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Issue Two

Vivienne Burgess


Here Lies a Bird


He glimpsed the sky reflected upon our living room, recognised

the clouds as places he knew well on his journey home.

So he tried to reach it. Perhaps he was on his way out anyway –

they can always tell – but wanted to be remembered.

Like people do. The glass didn’t break his skull enough

to kill him instantly. He reverberated and fell, a scared bird,

falling instead of flying, and when he hit the ground,

the physical thmpf of his hollow-boned body accompanied

a last push of air from his lungs. He wanted our attention.

He wanted us to notice. He fell fast, without grace and without

sound, because nothing dies in slow-motion.

Like people do.


Despite my suggestion, you didn’t move him before

the maggots flowed out. Instead, you squealed and gagged,

made a fuss and dragged the parasol stand across the patio

to place over his body, where it became an accidental gravestone.

I began to feel like the mother, and you the child. But then I

wouldn’t stop staring and you had to turn my head away,

walk me back inside for juice and cake. That is what he wanted.

He wanted a grave beneath a parasol stand and the quickest funeral

with the fewest guests. He wanted the shortest moment

of morbid excitement, then to be left alone in the dark.

He doesn’t want us to check if his stripped skeleton shines

white when it rains. He wants me to write this poem.

He aimed for a flash of sky between cushions on our sofa.

He knew he’d miss.






The memory comes back as pain, as the shock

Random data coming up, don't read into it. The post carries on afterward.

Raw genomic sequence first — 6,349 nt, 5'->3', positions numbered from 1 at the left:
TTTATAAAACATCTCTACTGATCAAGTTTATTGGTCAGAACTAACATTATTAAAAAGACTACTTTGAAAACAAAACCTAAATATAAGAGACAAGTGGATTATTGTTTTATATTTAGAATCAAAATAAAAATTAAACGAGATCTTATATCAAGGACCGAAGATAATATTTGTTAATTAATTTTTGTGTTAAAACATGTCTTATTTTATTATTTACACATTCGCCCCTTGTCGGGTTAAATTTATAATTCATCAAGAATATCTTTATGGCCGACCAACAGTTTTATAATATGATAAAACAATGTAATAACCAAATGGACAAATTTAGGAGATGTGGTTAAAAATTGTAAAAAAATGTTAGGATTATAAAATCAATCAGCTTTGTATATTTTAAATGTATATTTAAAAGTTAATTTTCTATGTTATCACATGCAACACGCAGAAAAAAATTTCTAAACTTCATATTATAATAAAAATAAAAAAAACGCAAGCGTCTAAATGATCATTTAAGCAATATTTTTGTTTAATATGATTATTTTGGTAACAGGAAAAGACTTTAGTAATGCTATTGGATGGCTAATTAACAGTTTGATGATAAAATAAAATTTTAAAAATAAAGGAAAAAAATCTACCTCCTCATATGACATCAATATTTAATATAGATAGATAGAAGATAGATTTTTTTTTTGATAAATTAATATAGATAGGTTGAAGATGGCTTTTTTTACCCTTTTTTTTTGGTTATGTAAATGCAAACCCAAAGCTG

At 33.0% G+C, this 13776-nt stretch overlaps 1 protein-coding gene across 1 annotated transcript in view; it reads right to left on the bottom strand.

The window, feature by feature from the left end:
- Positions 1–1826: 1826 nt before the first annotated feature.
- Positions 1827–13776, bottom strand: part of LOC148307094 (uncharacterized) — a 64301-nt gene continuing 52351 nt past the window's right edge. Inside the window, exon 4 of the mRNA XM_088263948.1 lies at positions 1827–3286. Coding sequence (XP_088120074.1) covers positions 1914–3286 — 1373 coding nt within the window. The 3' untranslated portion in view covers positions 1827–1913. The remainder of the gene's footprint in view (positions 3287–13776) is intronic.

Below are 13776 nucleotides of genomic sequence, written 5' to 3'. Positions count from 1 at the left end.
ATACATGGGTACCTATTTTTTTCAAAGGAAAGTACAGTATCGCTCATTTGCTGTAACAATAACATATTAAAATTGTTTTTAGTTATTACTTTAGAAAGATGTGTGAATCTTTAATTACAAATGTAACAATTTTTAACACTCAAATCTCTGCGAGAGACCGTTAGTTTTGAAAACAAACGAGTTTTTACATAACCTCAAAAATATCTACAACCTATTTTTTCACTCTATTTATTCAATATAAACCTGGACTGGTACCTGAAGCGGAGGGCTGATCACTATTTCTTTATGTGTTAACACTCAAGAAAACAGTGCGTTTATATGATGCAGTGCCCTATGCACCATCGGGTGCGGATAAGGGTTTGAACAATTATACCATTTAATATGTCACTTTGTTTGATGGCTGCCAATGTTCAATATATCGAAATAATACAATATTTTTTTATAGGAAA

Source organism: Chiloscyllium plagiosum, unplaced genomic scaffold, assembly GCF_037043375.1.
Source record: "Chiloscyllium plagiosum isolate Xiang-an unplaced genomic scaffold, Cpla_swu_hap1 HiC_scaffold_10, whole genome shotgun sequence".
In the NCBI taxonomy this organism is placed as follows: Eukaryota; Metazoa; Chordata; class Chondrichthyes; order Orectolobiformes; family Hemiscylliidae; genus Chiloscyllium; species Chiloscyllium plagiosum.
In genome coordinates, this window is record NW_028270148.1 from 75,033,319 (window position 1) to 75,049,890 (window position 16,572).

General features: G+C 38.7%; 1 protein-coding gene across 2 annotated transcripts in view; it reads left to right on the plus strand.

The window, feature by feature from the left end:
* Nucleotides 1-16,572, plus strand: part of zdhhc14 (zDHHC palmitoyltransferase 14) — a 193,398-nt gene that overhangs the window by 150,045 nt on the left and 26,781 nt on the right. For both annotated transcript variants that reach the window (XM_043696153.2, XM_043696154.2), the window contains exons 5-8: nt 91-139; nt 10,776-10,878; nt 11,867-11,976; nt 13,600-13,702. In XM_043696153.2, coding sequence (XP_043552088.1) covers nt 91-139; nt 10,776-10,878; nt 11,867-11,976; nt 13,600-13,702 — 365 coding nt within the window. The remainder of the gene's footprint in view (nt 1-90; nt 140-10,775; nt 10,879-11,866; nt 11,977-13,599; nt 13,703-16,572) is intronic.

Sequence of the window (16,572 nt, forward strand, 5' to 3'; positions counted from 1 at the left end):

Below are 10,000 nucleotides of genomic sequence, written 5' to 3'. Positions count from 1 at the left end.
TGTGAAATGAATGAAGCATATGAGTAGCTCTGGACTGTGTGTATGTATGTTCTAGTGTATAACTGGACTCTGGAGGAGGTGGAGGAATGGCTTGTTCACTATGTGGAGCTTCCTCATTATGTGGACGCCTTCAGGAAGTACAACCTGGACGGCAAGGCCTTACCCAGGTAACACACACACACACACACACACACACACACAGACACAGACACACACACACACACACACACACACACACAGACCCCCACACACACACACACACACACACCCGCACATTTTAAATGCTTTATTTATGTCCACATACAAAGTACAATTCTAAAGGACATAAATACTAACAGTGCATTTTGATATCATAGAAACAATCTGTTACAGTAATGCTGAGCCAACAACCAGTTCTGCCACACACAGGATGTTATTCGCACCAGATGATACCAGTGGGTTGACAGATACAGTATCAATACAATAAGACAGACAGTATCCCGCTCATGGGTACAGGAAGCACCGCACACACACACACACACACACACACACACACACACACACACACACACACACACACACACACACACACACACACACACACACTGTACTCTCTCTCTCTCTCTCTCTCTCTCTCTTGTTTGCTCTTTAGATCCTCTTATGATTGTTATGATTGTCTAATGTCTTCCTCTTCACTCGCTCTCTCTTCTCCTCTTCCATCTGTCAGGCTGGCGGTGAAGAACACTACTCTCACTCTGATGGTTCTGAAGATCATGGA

of being pushed, and water grabbing her

young legs first. In 1986 the whole family took a trip

to Bel Air where grandma and granddad have a house

and a big, cold pool. Someone on the patio waits

to wrap her in a towel but she sulks on the lounger

and listens to traffic through the hedge. Betrayal burrows

through her breastbone; she catches mom and dad

laughing, blowing smoke from their noses towards

a sky that’s too blue. The small lies hurt the deepest.

The water’s lovely, baby. Even now, turning the album pages,

to see that towel again, a strop, thrown down

on the grass. To remember the argument between

the lounger’s hot plastic slates and the damp skin

of her back. It’s enough to not want to forget. Holding on

to the betrayal counts as pay back. How could they

have been so mean? When she gets married, they’re banned

from the church. She’s not coming downstairs

for dinner. She’s not wishing them goodnight.

Discovering she hasn’t forgotten will hurt them,

somehow. The sight of the garden in the picture offends

her like the taste of cigarettes will, stolen

from her dad’s pocket, just a few years later.




The House Cat


She noticed me there,

the same time I noticed her

waiting on the second to top stair,

with this gunk in her eyes.

After she blinked the gunk spread

back over her eyeball and I thought of

a gardener, made stupid by time

and no one to spend it with,

dragging a rake to pull all the algae back

across the surface of his pond.

And sometimes the sunlight points out

scales of fish through the purple water and I imagine

that while he does his chore he hums,

as though he doesn’t care or remember

that what he’s doing is wrong.

That was her blink, on the second to top stair.

Her disgusting, futile, blink.


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